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The Non-Negotiable Gospel - Book Review

 Dave Hunt, 1999, 45 pages Publisher: The Berean Call; Second Edition (April 25, 2007) Buy it on Amazon and Good Reads . Blurb...

Saturday, 6 May 2017

HISTORY OF IVORY COAST (CÔTE D’IVOIRE) - WEST AFRICA



Samori Touré
Black history and slavery go together. Africans who were brought here and used as slaves came from many parts of Africa and there are stories. About Ivory Coast, I’ve heard the House of Slaves’ story on the Gorée Island (Senegal), but it never crossed my mind that Ivoirians might have been enslaved, too. My mom told me a legend about some chains found in her village when she was little. It was said that the villagers originally came down from heaven. They landed on earth via celestial shackles until they broke down. This was an excellent fairy tale.
Due to the lack of archaeological finding, before the 17th century, there was no information about Ivory Coast’s history. The tribes kept oral traditions maintained with theatrical and ritual dances.  The Akan - Ashanti Kingdom’s descendants - migrated from the Gold Coast (actual Ghana) to settle in Ivory Coast’s south and central area. The Mande (Sudanese ancestors:  Mali, Guinea, and Niger) - known today as ethnic groups: Gouro, Malinké, Yacouba, and Gban - occupied the north and the west of Ivory Coast. The Gur (Voltaic ancestors) moved to the eastern area; they created the Senoufo, Lobi, Loro and Kouanlango dialects. The Mandé and the Gur practised Islam. The Akan were animist. Since the 14th century, Europeans settlers have invaded Africa. After the French invasion, most Akan became Catholic. In the midst of the 19th century, mighty warriors like the King Samori Touré (Mandé descent from Guinea) fought against European settlers. The Touré’s mission was to convert all West Africa to Islam. He terrorized the animist population from Guinea to the northern Ivory Coast. If a woman refused to plead allegiance to Islam, she was forced to pound her baby in a mortar.  On September 29, 1898, Samori Touré was captured by the French colonial army at Guelemou (Ivory Coast). He was exiled to Ndjolé (Gabon) where he died on June 2, 1900.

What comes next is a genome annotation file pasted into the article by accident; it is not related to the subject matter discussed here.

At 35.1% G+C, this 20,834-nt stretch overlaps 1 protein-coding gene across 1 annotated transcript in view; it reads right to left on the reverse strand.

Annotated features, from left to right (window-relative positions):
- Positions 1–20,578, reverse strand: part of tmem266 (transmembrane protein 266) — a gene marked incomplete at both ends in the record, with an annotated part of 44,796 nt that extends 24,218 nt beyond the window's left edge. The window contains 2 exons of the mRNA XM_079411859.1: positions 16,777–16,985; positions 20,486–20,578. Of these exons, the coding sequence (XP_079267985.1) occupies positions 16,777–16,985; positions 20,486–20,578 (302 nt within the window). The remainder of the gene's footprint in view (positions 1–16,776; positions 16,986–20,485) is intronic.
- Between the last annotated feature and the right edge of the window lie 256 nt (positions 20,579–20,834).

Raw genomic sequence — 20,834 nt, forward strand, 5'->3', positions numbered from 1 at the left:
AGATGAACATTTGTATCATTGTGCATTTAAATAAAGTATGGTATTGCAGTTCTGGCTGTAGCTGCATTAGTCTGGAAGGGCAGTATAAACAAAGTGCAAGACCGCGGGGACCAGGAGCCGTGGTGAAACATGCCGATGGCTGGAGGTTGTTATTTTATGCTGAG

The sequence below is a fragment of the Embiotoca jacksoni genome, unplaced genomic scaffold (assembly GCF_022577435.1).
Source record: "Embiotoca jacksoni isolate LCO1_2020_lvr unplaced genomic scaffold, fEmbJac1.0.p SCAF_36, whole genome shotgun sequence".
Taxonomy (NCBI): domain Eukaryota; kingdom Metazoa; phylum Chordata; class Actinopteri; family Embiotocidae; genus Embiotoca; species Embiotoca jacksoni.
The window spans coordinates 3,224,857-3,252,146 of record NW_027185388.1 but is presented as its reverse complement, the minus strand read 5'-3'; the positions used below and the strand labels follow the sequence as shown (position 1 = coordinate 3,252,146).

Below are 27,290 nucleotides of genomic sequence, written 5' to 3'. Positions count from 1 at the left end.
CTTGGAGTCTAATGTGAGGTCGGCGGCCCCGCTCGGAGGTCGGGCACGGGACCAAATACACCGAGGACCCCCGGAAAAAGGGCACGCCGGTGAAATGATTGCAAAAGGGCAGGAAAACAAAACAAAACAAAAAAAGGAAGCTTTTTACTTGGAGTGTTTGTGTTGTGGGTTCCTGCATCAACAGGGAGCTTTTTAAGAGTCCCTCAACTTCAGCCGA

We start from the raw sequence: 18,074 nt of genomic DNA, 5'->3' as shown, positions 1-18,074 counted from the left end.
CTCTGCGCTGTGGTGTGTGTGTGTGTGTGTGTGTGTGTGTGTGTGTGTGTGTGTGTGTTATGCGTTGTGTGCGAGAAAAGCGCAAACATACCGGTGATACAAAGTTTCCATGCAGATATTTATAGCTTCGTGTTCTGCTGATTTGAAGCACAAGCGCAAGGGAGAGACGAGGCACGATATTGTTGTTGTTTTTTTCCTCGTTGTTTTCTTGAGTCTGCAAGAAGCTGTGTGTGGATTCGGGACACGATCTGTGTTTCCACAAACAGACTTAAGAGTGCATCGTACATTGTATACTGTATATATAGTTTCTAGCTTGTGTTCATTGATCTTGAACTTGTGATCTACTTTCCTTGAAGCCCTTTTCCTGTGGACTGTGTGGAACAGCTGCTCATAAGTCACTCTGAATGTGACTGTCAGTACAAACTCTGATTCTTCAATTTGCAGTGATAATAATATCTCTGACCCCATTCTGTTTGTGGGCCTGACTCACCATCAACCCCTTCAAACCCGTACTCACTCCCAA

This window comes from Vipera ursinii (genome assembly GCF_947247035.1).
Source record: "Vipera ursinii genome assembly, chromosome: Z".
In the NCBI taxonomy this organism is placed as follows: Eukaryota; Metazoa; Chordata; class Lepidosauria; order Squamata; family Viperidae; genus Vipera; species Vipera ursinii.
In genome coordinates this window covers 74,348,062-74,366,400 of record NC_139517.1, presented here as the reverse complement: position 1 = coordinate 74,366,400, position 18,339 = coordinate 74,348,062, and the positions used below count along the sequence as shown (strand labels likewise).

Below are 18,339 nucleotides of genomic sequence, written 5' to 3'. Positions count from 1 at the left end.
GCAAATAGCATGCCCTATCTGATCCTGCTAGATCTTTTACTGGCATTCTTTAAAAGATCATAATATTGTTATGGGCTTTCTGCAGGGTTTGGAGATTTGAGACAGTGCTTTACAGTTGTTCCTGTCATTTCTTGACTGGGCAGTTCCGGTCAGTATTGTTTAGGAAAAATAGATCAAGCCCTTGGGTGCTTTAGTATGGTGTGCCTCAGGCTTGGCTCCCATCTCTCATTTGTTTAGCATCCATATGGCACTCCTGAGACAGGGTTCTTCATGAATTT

The French settlers divided the territories for their own interest without paying attention to the tribe’s dynamics. 78 dialects are spoken in Ivory Coast. French is the official language, and Dioula is the domestic trades’ language.  Now, I found out the source of tribal hostilities and wars. That makes sense. Some tribes did get along while most tribes fought constantly.
 By Benebr

With the authorization of Global Eyes Magazine: Manitoba African and Carribean Quaterly Magazine – February 2017,  page 3.

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